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May 13, 2004
Honda, Toyota, Volkswagen, and Renault Lead Movement Toward Sustainable Mobility
by William Baue
Two Japanese carmakers rank highest on the environmental rating of Innovest's latest sector report,
while two European companies rank highest on the social rating.
Automobiles straddle the line between the competing human aspirations of mobility, or the ability
to travel where we will, and sustainability, or the responsibility to steward our environment for
future generations. The latest report from Innovest Strategic Value Advisors, a sustainability
research firm, assesses how well the global automotive sector reconciles this apparent paradox of
As with the majority of other industries Innovest has evaluated,
the report finds a positive correlation between sustainability performance and economic
performance. Companies with above-average EcoValue'21 (EV21) rankings, Innovest's environmental
rating system, outperformed below-average companies by 20 percentage points (or 2000 basis points)
over the past three years, from December 2000 to December 2003.
Outperformance was even
more dramatic on social issues. Companies with above-average Intangible Value Assessment (IVA)
rankings, Innovest's social and corporate governance rating system, outperformed below-average
companies by 22.8 percentage points (2280 basis points) over the same time period.
Japanese companies Honda (HMC) and Toyota (TM) topped the EV21 environmental
rankings with AAA grades on a scale ranging from AAA to CCC that mimics bond ratings.
"Japanese car manufacturers are the most aware of the importance of the sustainable mobility
issue . . . and Japanese companies are in general more advanced than Western competitors in terms
of sustainable product development, both in vehicle safety and energy-efficiency," said Eve
Morelli, an Innovest analyst who co-authored the report.
Honda has the most eco-efficient
vehicle fleet in the US, with the lowest CAFÉ (corporate average fuel economy) in the US for both
the car and light truck segments, according to its EV21 rating. It is also the best company in the
US in terms of vehicle exhausts, according to the report. On the recycling front, Honda's vehicles
are currently 85.8 percent recyclable, above the 85 percent target set in Japan for 2002 and in the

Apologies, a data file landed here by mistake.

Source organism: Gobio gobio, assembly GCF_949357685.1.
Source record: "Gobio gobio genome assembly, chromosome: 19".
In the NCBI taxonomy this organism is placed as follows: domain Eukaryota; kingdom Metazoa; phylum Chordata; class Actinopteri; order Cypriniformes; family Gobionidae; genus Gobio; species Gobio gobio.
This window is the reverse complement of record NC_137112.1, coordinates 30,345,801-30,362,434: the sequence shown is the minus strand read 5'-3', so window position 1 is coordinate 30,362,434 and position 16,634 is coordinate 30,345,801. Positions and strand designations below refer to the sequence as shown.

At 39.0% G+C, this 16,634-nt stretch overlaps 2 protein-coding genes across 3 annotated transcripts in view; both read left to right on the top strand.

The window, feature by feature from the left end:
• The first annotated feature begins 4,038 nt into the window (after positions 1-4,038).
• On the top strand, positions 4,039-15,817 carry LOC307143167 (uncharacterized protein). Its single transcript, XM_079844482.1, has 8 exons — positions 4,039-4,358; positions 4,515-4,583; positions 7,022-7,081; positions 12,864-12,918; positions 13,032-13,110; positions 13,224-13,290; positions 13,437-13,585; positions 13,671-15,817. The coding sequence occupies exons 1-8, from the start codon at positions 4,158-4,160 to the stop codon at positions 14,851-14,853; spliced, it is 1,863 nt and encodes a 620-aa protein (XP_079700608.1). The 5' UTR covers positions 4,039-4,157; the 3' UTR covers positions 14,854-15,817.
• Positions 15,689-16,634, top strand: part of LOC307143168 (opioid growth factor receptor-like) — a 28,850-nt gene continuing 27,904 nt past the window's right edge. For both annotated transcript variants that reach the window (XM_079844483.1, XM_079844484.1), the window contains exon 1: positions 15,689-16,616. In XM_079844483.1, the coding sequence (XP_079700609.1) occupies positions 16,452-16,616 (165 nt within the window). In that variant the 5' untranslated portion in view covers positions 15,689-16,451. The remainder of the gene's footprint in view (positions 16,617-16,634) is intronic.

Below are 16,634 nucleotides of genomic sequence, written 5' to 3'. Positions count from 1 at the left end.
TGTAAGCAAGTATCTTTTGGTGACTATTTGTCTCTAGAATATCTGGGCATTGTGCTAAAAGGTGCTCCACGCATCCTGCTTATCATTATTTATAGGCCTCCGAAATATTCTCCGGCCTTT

European Union for 2007. The company is also "working at developing the ultimate dismantling line
as a reverse assembly line," according to the EV21 rating.
Toyota is a world leader in
hybrid electric-gasoline (HEV) technology, which is considered the best alternative technology
until fuel cells mature, according to its EV21 rating. The Toyota Prius is the first mass-produced
HEV family car in the world, and Toyota has sold more HEV vehicles throughout the world (125,000)
than any other car company.
On the IVA social and corporate governance ratings, European
companies Volkswagen (VOW), based in Germany, and Renault
(RNO), based in
France, ranked highest with AAA and AA grades, respectively.
Innovest praises Volkswagen's
innovative corporate policies, such as its 1993 introduction of a four-day week, a flexible working
model that "allows the company to adopt to market fluctuations without having to recruit or dismiss
permanent staff." This innovative thinking also led to the introduction of a "Time Asset Bond
Scheme" that allows employees to save up long-term "time assets." Innovest's IVA rating attributes
this commitment to human capital to the fact that the State of Lower Saxony owns 13.7 percent of
the company's stock, so "the socio-economic interests of local stakeholders are well represented on
Innovest applauds Renault's supply chain management, noting that it is "one of
the few companies that has implemented a practical system to address sustainability issues
throughout its supply chain," according to the company's IVA rating. Renault collaborates with its
suppliers from the very early stages of product development, allowing the manufacturer and its
suppliers to create common language and common working methods, which results in more streamlined
processes. Renault nurtures long-term, mutually beneficial relationships with suppliers, who can
achieve preferred status and in exchange for priority access to new innovations.
of the top-ranking companies in both environmental and social performance are members of the Sustainable Mobility Project of the World
Business Council for Sustainable Development (WBCSD). This project
promotes more efficient, more equitable, and less environmentally and socially disruptive mobility
systems. However, membership in the project does not necessarily correlate to high Innovest
rankings. For example, Ford (F) scored below average on both the
EV21 and the IVA ratings, with a BBB in each.
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